“The first time I tried this, there wasn’t AutoTune. I was trying it in the ’70s. We were doing all kinds of things to the mic. We used, like, pieces of wood full of stuff and wiffle [balls] and all kind of dead-sounding things. But it didn’t sound musical at all. I was reaching for it, but my arms weren’t long enough.”
The original Dogg
Williams got his start as a rather straight-ahead RB singer in his native Virginia in the late 1950s, first recording in his teens as “Little Jerry.”
He failed to make much of a name for himself as a singer but enjoyed success as a writer and producer, landing songs with the likes of Johnny Paycheck, Irma Thomas and Z.Z. Hill.
Still trying to make it as a singer, he decided to change his stage name to Swamp Dogg in 1970, and proceeded to release a series of rather psychedelic and ambitious concept albums in the vein of George Clinton’s P-Funk that at least earned him a cultish following.
“I was tired of just being Jerry Williams,” he said of his name change. “ ‘Jerry Williams’ worked OK as a writer and producer, but I needed something that was more controversial or got more attention as a performer. It shocked a lot of people at first.
“Even now, even though Snoop Dogg is big, they still want to know why I use the name. And I have to let them know that I gave birth to ‘the Dogg.’ I used it first.”
The tracks on “Love, Loss AutoTune” reflect this varied past. The album opens with a dramatic, orchestrally tinged cover of a Nat King Cole song, “Answer Me, My Love,” which Williams said he wanted to sing going back to a high school talent show. It also includes a stylish cover of the American songbook standard “Stardust.” Conversely, Williams sounds like he’s channeling P-Funk and street hustlers in “$$$ Huntin’ ” and gets downright raunchy in the R. Kelly-like “Sex With Your Ex.”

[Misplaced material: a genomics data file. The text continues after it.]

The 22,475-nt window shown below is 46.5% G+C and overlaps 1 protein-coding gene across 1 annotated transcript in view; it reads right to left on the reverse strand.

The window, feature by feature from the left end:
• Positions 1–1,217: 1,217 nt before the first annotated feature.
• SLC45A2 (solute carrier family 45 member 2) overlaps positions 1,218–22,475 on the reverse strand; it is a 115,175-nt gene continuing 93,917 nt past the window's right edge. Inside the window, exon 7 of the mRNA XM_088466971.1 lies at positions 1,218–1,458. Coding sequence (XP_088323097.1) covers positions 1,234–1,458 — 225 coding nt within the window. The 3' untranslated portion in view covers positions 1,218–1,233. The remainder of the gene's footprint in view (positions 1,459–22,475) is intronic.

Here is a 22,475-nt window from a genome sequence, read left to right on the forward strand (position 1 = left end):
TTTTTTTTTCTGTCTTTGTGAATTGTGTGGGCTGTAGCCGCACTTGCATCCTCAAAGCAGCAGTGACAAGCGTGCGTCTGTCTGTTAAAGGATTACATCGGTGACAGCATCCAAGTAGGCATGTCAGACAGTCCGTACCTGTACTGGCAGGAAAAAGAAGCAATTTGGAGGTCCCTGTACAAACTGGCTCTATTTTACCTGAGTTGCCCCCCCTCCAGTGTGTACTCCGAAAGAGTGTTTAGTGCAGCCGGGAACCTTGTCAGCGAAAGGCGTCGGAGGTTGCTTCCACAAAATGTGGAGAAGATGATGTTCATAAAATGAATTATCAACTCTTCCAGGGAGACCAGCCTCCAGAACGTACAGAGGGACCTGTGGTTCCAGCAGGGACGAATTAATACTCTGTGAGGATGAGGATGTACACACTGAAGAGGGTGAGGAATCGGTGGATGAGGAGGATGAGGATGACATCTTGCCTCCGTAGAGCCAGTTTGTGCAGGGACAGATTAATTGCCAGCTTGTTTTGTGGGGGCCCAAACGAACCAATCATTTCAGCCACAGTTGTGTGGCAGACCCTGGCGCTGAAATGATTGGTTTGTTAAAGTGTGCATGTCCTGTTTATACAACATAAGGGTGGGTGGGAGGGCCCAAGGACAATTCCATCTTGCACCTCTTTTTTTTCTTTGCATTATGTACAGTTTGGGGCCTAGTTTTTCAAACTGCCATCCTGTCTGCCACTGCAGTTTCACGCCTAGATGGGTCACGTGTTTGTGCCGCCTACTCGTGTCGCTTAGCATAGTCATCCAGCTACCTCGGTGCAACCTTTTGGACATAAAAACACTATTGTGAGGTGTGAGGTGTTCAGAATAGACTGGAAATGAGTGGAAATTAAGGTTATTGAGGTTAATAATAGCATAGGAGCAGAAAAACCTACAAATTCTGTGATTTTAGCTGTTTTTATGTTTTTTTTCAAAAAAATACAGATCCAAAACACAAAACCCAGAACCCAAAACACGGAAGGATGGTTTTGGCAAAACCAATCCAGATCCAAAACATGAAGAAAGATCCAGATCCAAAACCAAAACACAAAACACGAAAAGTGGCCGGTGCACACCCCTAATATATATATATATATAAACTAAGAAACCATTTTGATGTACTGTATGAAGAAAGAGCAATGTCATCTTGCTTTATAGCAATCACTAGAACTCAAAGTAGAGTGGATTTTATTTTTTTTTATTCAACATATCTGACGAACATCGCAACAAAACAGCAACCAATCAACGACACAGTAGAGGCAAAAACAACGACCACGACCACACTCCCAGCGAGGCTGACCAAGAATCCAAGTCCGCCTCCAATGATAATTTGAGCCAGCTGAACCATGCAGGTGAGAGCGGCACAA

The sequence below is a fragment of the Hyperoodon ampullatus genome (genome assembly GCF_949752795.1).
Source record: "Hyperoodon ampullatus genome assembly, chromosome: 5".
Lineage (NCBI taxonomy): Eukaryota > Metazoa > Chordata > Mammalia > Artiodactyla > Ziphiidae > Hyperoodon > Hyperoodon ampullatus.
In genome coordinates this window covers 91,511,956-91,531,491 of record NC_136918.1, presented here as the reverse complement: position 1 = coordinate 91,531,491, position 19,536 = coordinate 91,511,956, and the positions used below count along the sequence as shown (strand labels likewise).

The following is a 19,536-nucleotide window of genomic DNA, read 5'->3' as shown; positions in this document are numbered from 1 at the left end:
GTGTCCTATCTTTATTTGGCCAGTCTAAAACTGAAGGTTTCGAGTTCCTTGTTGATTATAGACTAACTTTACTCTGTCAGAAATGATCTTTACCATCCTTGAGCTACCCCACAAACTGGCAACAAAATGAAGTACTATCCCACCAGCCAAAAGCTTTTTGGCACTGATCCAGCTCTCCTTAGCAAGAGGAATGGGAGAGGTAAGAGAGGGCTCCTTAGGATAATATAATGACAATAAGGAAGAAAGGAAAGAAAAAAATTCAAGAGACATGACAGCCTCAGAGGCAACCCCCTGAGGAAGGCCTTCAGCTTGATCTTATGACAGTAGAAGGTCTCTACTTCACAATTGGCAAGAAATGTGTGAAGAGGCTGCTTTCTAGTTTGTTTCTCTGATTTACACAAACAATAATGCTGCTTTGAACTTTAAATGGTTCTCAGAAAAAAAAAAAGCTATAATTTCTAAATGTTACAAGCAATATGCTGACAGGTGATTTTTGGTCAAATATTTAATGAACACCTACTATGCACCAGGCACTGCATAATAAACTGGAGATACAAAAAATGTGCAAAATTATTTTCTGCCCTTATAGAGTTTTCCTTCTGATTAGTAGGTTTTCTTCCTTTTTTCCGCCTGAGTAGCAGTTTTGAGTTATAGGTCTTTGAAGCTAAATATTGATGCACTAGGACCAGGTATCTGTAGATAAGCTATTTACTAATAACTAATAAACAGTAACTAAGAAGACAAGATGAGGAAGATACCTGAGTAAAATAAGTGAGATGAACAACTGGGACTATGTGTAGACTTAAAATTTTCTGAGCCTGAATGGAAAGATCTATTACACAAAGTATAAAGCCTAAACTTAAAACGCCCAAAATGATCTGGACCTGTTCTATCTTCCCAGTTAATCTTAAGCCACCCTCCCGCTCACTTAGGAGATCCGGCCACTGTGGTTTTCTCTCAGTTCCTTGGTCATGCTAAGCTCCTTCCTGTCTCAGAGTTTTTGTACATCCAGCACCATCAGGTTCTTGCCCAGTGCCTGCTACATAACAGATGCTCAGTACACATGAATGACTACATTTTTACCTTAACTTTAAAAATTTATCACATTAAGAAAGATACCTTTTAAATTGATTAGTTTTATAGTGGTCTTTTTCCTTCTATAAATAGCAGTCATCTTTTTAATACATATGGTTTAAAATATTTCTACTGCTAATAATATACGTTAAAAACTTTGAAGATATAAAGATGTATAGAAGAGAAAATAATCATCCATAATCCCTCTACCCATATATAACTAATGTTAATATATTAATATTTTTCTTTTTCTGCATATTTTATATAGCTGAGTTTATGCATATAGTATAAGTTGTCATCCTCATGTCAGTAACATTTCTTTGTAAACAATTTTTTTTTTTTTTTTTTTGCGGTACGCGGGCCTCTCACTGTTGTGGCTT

“Sex is one of the most joyful, beautiful things we get to experience in life,” he said of the latter song. “I don’t know why there aren’t more songs about it.”
His personal loss
Williams has been living for the past decade and a half without his longtime wife and manager, Yvonne Williams, whose death in 2003 reflects the “loss” part of his new album’s title.
“She was the love of my life, for sure,” he said, but she also was “always pushing” him in his career. For that reason, he believes Yvonne would have applauded his newfound AutoTuned sound.
“She recognized the appeal of hip-hop before just about anyone I know, and she would’ve loved that I was trying something new,” said Williams, who’s been sampled by a smattering of hip-hop artists over the decades.
While he was confident his Upper Midwest cohorts Olson and Vernon will show up for the Turf Club gig and maybe a few other shows, Williams said he’s prepared to perform his bold new album tracks with or without them.
“We were given a shopping list by Ryan, so we have all the equipment we need,” he said. “It’s gonna be fun.”
It sounded like the Swamp man is already having a blast enjoying the wider attention off this record.
“It’s a bit like coming back from the dead,” he said. “I know I’m going to lose some fans with this record, but the way my last two albums sold, there aren’t that many of ’em to lose. I believe they’ll come back once they start hearing how other people like it.”